Low heart rate training can increase your aerobic capacity to its full potential without the strain created by overtraining.
I discovered low heart rate training a few years ago. One of my friends bought a heart rate monitor and I tried it out on one of my daily training runs. I was shocked to find my heart rate was around 180 on even my easy runs. I felt no strain while running but on reflection I realised I would often feel tired during the day and would regularly get colds and flu-like symptoms.
Around this time I discovered Phil Maffetone, a running coach who had trained the famous triathlete Mark Allen (six time winner of the Hawaii Ironman) and was one of the pioneers of low heart rate training. Triathletes often overtrain because of the volume of training they have to do.
Maffetone had discovered that many athletes were very fit but at the same time unhealthy owing to overtraining. So after much research he came up with a form of low heart rate training which improved aerobic function without overtraining .
The formula he came up with was 180 minus your age. You do all your training runs at this heart rate. So I decided to try this training. I was 55 at the time so it was 180 - 55 = 125. Also there was a further modification: if you get more than two colds a year (showing your immune system was under stress) you should take of another 5 so that made 120.
So I tried to train at this new low heart rate. I had been warned that you need a lot of patience at first and this was indeed the case. I was only able to run for a short distance before my heart rate would jump up to around 180. I needed to be really self-disciplined at this point and I decided not to give up and to plough on regardless.
This continued for a couple of weeks of walk/run and was quite frustrating. But with persistent effort, after about a month, I was able to run more consistently at the low heart rate. My pace was very slow but my heart rate seemed to reset itself at this new lower heart rate after a while. Each month I got faster and after 3 months I was able to run at my normal training pace.
Whereas my heart rate had been around 180 at this training speed it was now 120 for short runs. Gradually each month I was able to run for longer and to keep my new low heart rate. This also meant I didn't feel so tired during the day and didn't get so many colds etc.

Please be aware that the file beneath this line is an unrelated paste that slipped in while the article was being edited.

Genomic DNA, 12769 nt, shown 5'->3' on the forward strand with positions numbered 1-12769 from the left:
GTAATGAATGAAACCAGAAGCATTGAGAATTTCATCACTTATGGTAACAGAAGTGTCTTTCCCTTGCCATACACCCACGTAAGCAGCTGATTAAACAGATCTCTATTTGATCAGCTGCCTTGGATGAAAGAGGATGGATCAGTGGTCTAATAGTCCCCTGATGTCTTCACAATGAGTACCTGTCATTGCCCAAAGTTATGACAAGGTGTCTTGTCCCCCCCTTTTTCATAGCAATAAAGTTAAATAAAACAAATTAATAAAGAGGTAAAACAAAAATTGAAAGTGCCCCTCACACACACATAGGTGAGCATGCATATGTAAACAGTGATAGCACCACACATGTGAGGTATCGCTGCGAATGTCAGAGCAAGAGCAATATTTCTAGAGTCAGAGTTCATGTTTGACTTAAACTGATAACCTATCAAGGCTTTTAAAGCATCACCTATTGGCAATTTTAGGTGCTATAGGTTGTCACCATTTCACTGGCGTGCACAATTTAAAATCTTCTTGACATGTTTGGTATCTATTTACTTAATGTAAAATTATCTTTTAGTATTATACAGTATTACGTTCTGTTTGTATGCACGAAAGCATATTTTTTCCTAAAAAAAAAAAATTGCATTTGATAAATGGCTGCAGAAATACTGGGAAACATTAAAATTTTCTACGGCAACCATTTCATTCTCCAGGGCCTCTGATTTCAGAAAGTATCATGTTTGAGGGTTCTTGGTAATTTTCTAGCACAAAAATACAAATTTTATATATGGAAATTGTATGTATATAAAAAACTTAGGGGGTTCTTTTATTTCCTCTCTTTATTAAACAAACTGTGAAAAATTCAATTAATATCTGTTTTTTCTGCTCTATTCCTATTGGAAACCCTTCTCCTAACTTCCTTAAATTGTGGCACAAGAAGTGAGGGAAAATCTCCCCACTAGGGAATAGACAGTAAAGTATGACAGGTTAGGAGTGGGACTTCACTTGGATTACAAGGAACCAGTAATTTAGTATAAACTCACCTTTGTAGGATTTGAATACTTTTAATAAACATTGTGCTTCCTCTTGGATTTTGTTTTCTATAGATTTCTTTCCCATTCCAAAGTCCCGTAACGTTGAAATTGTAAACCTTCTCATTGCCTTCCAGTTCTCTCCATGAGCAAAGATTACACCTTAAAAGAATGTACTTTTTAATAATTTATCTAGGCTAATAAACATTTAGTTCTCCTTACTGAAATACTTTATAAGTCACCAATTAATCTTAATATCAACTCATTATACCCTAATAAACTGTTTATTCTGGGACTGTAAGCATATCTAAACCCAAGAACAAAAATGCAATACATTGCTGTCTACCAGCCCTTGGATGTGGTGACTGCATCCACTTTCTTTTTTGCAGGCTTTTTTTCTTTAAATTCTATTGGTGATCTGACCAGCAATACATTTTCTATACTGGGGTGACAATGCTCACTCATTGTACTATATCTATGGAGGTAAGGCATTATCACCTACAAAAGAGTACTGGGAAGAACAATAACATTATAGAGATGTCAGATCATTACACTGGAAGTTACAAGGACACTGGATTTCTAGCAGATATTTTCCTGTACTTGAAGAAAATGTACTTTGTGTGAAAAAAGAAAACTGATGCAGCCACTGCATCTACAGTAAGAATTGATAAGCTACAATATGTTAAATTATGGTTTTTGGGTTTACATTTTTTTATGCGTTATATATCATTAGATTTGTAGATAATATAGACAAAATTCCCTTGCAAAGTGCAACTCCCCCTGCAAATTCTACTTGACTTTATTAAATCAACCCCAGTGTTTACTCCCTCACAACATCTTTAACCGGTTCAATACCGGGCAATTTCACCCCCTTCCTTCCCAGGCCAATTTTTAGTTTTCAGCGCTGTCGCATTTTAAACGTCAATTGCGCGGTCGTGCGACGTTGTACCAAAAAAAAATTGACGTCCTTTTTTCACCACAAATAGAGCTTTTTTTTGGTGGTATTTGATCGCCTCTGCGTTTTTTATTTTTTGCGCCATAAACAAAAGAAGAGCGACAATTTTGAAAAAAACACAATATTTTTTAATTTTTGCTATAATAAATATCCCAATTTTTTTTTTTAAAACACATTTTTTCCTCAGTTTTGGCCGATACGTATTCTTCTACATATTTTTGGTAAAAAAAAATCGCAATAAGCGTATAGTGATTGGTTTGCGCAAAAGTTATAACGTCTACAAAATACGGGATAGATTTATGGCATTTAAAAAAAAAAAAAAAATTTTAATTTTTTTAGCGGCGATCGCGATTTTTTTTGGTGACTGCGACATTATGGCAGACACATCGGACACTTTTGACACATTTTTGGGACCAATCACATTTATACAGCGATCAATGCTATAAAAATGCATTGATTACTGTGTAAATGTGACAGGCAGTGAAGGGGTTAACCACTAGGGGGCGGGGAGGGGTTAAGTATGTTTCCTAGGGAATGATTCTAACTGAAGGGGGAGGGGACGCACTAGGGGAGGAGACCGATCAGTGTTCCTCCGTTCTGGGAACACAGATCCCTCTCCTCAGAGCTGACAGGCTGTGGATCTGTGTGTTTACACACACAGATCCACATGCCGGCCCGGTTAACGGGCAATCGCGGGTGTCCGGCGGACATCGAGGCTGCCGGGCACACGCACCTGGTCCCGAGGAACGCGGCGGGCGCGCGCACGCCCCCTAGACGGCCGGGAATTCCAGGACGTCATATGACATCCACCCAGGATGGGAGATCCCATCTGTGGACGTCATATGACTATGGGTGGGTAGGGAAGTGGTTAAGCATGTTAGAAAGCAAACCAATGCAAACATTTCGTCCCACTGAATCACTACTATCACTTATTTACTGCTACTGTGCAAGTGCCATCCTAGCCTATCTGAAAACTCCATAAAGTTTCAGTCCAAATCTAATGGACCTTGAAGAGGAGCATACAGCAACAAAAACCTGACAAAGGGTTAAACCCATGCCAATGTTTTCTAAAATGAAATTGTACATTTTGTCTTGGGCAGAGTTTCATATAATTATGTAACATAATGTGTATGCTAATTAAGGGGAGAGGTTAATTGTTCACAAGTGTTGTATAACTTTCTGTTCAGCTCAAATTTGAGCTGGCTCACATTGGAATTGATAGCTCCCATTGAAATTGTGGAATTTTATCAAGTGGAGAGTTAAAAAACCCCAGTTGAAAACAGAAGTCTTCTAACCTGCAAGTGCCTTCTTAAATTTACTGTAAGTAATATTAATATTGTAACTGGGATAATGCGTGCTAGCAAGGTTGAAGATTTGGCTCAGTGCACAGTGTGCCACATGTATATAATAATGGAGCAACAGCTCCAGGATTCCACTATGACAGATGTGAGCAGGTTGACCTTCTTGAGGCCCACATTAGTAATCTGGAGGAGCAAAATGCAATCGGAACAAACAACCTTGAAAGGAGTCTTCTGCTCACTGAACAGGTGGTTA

Maffetone found that most of his top triathletes were able to gradually increase their speed each month until they could get close to their race speed while still maintaining their low heart rate.
As a running coach I have encouraged some of the runners I coach to try the low heart-rate training. They have all had good results and after the initial slowing down to adjust to the new low heart rate they were gradually able to increase their training speed back to their normal level or even faster while maintaining their new low heart rate.
One triathlete I recommended the training to was very pleased with the results. He was training with a group and he maintained a better level of performance over the season than the rest of the team, most of which were younger than him. I have also recommended the low heart-rate training to some beginner runners that I coach so that they could develop their aerobic fitness without over-training. To get the full story, including all the modifications according to your level of fitness and health, I suggest you check out Phil Maffetone's website philmaffetone.com.
Low heart rate training is a good way to get fit and develop your aerobic fitness without overtraining.
If you need any further advice on the low heart rate training, correct running technique or running training plans, please leave me a comment below.